As Seattle police officers blasted a crowd of demonstrators with pepper spray and tear gas on Capitol Hill on Monday night, the effects were unmistakable.
“[Protesters] were screaming, their eyes were closed … they were spitting,” said Kara Sweidel, a trained street medic who treated people in Cal Anderson Park when the mayhem began. “Someone was brought over to us completely doused. … He couldn’t open his eyes.”
Sweidel got to work, flushing out eyes and trying to calm people who were experiencing the common effects of tear gas and pepper spray. As Sweidel worked, officers advanced toward the park. More gas and flash-bang grenades. “Tear gas keeps coming, you have to keep moving,” Sweidel said.
Concerns about the use of tear gas and pepper spray as the region battles the coronavirus pandemic boiled over this week as civilian watchdog groups criticized the absence of clear police policy on using tear gas for crowd control. Public Health – Seattle & King County, meanwhile, raised concerns about such tactics for health reasons, saying tear gas “and other respiratory irritants” could increase the spread of COVID-19.
Friday afternoon, Mayor Jenny Durkan and Police Chief Carmen Best announced a 30-day ban on most uses of tear gas, but said pepper spray would still be allowed. Public health officials, police accountability groups and others will review all of the department’s crowd-control tactics, they said.
For those on the ground, the fear of the pandemic was front of mind from the first moments of police response. The chaos of trying to get away from pepper spray, tear gas and flash-bang grenades can push demonstrators toward each other, sometimes holding on to one another for help.
“The first thing you’re going to do is talking, yelling ‘help me,’ spitting to try get [pepper spray or tear gas] out, coughing because in your lungs it burns. Your eyes are watering from the reaction; maybe you’re crying because you’re scared,” said Sweidel, who also joined Saturday’s demonstrations, where police used tear gas.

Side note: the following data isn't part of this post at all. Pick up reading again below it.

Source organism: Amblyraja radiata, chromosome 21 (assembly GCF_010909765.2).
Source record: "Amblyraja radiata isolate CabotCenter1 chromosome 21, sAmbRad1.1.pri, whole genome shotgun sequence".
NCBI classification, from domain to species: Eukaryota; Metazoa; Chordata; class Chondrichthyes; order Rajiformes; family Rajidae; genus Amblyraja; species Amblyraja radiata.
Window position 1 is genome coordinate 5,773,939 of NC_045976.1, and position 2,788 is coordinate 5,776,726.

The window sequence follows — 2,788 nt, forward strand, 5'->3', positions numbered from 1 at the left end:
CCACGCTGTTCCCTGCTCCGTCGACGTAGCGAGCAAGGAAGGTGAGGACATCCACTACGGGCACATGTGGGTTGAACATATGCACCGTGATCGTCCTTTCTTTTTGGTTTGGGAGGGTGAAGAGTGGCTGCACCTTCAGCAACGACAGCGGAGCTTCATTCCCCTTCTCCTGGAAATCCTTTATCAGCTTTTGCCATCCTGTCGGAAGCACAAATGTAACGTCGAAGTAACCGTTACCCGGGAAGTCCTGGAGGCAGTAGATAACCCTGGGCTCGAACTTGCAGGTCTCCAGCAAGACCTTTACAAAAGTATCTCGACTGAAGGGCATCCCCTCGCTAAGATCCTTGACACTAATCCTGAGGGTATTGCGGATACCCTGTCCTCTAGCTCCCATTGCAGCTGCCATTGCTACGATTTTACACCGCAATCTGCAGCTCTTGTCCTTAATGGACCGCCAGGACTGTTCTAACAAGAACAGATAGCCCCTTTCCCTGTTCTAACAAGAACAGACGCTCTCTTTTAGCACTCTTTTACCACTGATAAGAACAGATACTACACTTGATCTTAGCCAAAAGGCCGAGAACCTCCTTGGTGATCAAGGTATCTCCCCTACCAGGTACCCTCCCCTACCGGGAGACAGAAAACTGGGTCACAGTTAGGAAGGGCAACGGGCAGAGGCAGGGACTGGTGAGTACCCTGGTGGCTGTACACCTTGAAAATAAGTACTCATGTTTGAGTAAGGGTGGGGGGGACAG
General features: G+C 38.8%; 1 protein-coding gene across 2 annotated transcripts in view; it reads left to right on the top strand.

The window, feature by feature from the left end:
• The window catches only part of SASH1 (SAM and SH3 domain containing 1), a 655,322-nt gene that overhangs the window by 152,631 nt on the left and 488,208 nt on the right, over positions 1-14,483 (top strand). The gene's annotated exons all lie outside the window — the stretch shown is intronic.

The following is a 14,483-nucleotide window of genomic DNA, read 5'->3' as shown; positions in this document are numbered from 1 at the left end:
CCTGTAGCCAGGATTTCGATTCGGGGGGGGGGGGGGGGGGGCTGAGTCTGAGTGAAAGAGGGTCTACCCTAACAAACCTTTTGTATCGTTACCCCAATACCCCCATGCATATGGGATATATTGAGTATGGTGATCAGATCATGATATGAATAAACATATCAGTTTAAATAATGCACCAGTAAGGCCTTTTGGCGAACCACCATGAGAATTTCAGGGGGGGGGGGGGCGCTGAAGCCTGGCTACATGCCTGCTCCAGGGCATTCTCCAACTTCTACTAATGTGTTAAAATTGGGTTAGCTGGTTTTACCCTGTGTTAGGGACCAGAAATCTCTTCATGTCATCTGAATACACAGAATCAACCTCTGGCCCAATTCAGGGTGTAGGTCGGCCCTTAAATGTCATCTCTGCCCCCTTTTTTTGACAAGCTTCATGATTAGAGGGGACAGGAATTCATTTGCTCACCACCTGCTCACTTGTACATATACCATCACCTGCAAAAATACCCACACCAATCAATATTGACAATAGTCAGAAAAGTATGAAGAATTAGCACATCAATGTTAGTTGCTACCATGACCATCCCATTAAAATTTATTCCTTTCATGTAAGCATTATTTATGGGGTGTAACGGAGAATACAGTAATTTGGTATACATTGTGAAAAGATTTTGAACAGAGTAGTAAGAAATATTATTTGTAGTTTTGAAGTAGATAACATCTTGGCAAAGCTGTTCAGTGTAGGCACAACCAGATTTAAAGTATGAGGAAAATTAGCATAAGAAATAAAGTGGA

“Spitting and all that in a time of a pandemic is very dangerous,” Sweidel said.
Recent protests are the first time since World Trade Organization protests in 1999 that the Seattle Police Department (SPD) has used tear gas, also known as CS gas, for crowd control, Best said. The department also uses pepper spray, or OC gas, which can have similar effects.
On Saturday, pepper spray and blast balls “simply were not proving effective,” Best said.
“SPD remains committed to the mission of managing demonstrations and managing events where no crowd control tools need to be used, but we also must protect the life and the property of this great city,” Best said.
U.S. military research showing increased risk of respiratory infections after exposure to tear gas has gained new attention with demonstrations across the nation over the death of George Floyd, a Black man who was killed last week by a white Minneapolis police officer.
“If you’re irritating the respiratory system and there is coronavirus in that system, it could cause someone to cough and that would lead to spread of those droplets,” said Allison Agwu, an associate professor of adult and pediatric infection diseases at Johns Hopkins School of Medicine.
Agwu and more than 1,000 other health professionals signed on to a letter supporting the protests because of the need to address systemic racism and disparities while offering guidance for preventing coronavirus spread during the demonstrations.
Among the suggestions was to “oppose any use of tear gas, smoke, or other respiratory irritants, which could increase risk for COVID- 19 by making the respiratory tract more susceptible to infection, exacerbating existing inflammation, and inducing coughing.”
“It has been overused,” Agwu said of tear gas during the protests.
Local public health officials have urged people to closely monitor their health and avoid joining protests if they have symptoms that could be COVID-19. They have advised people who have been out protesting to get tested if they have symptoms or contact with someone sick with COVID-19. Free testing will be available at two new sites in Sodo and North Seattle.
Durkan and Best said pepper spray would be part of the broad review of SPD’s crowd-control tools. Durkan cited department policy about how pepper spray can be used, which does not exist for tear gas.
“We’ll review everything we’re utilizing,” Best said.
Reducing the use of the chemical sprays during the pandemic is “just common sense,” said William Lambert, an associate professor of environmental epidemiology at Oregon Health & Science University, who has studied the effects of air pollution and toxic agents on respiratory disease.
Lambert said he understands that police sometimes want to disperse a crowd without other types of force. “But in this moment with an active pandemic, we need to reserve the use of tear gas and pepper spray as much as possible because we cannot control where it goes,” he said.
“I’ve been highly concerned about what I see in certain situations: quick use of tear gas and pepper spray and other agents without restraint,” Lambert said. “Even if they are not perhaps immediately exposed to high amounts, everyone in the crowd is exposed.”